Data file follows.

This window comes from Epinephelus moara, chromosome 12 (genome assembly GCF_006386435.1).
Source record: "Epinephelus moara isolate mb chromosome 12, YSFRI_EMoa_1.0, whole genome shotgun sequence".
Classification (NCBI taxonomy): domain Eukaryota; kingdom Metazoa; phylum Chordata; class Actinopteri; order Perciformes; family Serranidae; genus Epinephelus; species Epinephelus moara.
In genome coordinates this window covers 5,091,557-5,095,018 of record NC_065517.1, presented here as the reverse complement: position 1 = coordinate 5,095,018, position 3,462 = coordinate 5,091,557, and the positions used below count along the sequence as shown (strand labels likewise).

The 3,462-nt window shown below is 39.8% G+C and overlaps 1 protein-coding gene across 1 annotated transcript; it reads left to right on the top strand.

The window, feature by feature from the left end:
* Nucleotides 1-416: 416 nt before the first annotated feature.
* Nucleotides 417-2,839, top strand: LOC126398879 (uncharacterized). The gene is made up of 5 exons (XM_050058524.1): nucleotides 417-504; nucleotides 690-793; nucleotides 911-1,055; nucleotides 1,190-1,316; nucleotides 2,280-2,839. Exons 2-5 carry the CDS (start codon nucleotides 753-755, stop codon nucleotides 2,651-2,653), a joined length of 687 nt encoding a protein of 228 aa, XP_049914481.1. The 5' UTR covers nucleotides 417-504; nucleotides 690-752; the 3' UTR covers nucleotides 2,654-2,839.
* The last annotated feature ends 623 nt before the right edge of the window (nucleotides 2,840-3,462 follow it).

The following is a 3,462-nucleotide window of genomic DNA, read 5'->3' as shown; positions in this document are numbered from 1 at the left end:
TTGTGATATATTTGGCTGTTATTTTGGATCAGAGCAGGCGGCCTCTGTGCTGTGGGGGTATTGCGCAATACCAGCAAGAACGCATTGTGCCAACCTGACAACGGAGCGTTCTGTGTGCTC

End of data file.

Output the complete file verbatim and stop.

This window comes from Epinephelus moara, chromosome 12 (genome assembly GCF_006386435.1).
Source record: "Epinephelus moara isolate mb chromosome 12, YSFRI_EMoa_1.0, whole genome shotgun sequence".
Classification (NCBI taxonomy): domain Eukaryota; kingdom Metazoa; phylum Chordata; class Actinopteri; order Perciformes; family Serranidae; genus Epinephelus; species Epinephelus moara.
In genome coordinates this window covers 5,091,557-5,095,018 of record NC_065517.1, presented here as the reverse complement: position 1 = coordinate 5,095,018, position 3,462 = coordinate 5,091,557, and the positions used below count along the sequence as shown (strand labels likewise).

The 3,462-nt window shown below is 39.8% G+C and overlaps 1 protein-coding gene across 1 annotated transcript; it reads left to right on the top strand.

The window, feature by feature from the left end:
* Nucleotides 1-416: 416 nt before the first annotated feature.
* Nucleotides 417-2,839, top strand: LOC126398879 (uncharacterized). The gene is made up of 5 exons (XM_050058524.1): nucleotides 417-504; nucleotides 690-793; nucleotides 911-1,055; nucleotides 1,190-1,316; nucleotides 2,280-2,839. Exons 2-5 carry the CDS (start codon nucleotides 753-755, stop codon nucleotides 2,651-2,653), a joined length of 687 nt encoding a protein of 228 aa, XP_049914481.1. The 5' UTR covers nucleotides 417-504; nucleotides 690-752; the 3' UTR covers nucleotides 2,654-2,839.
* The last annotated feature ends 623 nt before the right edge of the window (nucleotides 2,840-3,462 follow it).

The following is a 3,462-nucleotide window of genomic DNA, read 5'->3' as shown; positions in this document are numbered from 1 at the left end:
TTGTGATATATTTGGCTGTTATTTTGGATCAGAGCAGGCGGCCTCTGTGCTGTGGGGGTATTGCGCAATACCAGCAAGAACGCATTGTGCCAACCTGACAACGGAGCGTTCTGTGTGCTC